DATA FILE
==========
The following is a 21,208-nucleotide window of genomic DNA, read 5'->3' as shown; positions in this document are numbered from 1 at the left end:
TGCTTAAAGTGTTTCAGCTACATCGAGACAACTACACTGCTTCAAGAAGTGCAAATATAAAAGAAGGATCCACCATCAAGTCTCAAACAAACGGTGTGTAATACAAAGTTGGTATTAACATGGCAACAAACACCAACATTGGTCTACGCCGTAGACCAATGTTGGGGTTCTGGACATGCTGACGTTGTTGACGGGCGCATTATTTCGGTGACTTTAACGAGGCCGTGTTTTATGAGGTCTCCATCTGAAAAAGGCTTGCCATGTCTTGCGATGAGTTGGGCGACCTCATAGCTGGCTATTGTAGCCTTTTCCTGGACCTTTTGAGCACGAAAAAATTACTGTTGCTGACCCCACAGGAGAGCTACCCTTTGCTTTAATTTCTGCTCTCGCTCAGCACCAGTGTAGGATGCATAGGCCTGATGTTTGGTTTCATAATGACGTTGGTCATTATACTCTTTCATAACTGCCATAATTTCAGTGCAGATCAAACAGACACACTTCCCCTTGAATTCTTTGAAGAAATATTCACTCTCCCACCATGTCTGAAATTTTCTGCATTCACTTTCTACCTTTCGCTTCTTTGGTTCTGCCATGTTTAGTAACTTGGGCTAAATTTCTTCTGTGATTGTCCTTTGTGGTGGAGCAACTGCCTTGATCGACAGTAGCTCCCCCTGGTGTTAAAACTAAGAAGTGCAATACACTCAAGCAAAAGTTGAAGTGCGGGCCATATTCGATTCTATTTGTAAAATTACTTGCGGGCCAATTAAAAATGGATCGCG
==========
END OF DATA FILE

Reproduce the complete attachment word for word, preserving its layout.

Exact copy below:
The following is a 21,208-nucleotide window of genomic DNA, read 5'->3' as shown; positions in this document are numbered from 1 at the left end:
TGCTTAAAGTGTTTCAGCTACATCGAGACAACTACACTGCTTCAAGAAGTGCAAATATAAAAGAAGGATCCACCATCAAGTCTCAAACAAACGGTGTGTAATACAAAGTTGGTATTAACATGGCAACAAACACCAACATTGGTCTACGCCGTAGACCAATGTTGGGGTTCTGGACATGCTGACGTTGTTGACGGGCGCATTATTTCGGTGACTTTAACGAGGCCGTGTTTTATGAGGTCTCCATCTGAAAAAGGCTTGCCATGTCTTGCGATGAGTTGGGCGACCTCATAGCTGGCTATTGTAGCCTTTTCCTGGACCTTTTGAGCACGAAAAAATTACTGTTGCTGACCCCACAGGAGAGCTACCCTTTGCTTTAATTTCTGCTCTCGCTCAGCACCAGTGTAGGATGCATAGGCCTGATGTTTGGTTTCATAATGACGTTGGTCATTATACTCTTTCATAACTGCCATAATTTCAGTGCAGATCAAACAGACACACTTCCCCTTGAATTCTTTGAAGAAATATTCACTCTCCCACCATGTCTGAAATTTTCTGCATTCACTTTCTACCTTTCGCTTCTTTGGTTCTGCCATGTTTAGTAACTTGGGCTAAATTTCTTCTGTGATTGTCCTTTGTGGTGGAGCAACTGCCTTGATCGACAGTAGCTCCCCCTGGTGTTAAAACTAAGAAGTGCAATACACTCAAGCAAAAGTTGAAGTGCGGGCCATATTCGATTCTATTTGTAAAATTACTTGCGGGCCAATTAAAAATGGATCGCG